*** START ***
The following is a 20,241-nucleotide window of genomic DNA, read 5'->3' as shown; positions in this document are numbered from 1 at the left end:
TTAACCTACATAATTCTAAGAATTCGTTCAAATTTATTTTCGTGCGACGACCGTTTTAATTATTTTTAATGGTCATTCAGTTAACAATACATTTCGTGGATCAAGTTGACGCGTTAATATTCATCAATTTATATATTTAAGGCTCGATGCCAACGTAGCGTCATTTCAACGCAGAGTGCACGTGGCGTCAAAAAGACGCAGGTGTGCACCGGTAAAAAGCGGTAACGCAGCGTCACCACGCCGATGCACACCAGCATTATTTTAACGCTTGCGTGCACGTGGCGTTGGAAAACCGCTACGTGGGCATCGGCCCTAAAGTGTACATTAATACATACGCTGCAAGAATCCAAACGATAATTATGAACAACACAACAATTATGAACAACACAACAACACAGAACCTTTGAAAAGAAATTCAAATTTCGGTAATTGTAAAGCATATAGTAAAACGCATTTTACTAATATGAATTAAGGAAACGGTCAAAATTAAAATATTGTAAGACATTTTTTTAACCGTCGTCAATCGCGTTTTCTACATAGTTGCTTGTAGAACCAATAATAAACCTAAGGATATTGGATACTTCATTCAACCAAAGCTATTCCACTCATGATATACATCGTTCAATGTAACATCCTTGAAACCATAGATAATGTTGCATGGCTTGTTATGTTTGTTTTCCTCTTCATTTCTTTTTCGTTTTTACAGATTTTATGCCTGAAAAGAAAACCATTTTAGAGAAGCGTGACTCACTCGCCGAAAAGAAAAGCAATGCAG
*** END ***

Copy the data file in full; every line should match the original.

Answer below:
The following is a 20,241-nucleotide window of genomic DNA, read 5'->3' as shown; positions in this document are numbered from 1 at the left end:
TTAACCTACATAATTCTAAGAATTCGTTCAAATTTATTTTCGTGCGACGACCGTTTTAATTATTTTTAATGGTCATTCAGTTAACAATACATTTCGTGGATCAAGTTGACGCGTTAATATTCATCAATTTATATATTTAAGGCTCGATGCCAACGTAGCGTCATTTCAACGCAGAGTGCACGTGGCGTCAAAAAGACGCAGGTGTGCACCGGTAAAAAGCGGTAACGCAGCGTCACCACGCCGATGCACACCAGCATTATTTTAACGCTTGCGTGCACGTGGCGTTGGAAAACCGCTACGTGGGCATCGGCCCTAAAGTGTACATTAATACATACGCTGCAAGAATCCAAACGATAATTATGAACAACACAACAATTATGAACAACACAACAACACAGAACCTTTGAAAAGAAATTCAAATTTCGGTAATTGTAAAGCATATAGTAAAACGCATTTTACTAATATGAATTAAGGAAACGGTCAAAATTAAAATATTGTAAGACATTTTTTTAACCGTCGTCAATCGCGTTTTCTACATAGTTGCTTGTAGAACCAATAATAAACCTAAGGATATTGGATACTTCATTCAACCAAAGCTATTCCACTCATGATATACATCGTTCAATGTAACATCCTTGAAACCATAGATAATGTTGCATGGCTTGTTATGTTTGTTTTCCTCTTCATTTCTTTTTCGTTTTTACAGATTTTATGCCTGAAAAGAAAACCATTTTAGAGAAGCGTGACTCACTCGCCGAAAAGAAAAGCAATGCAG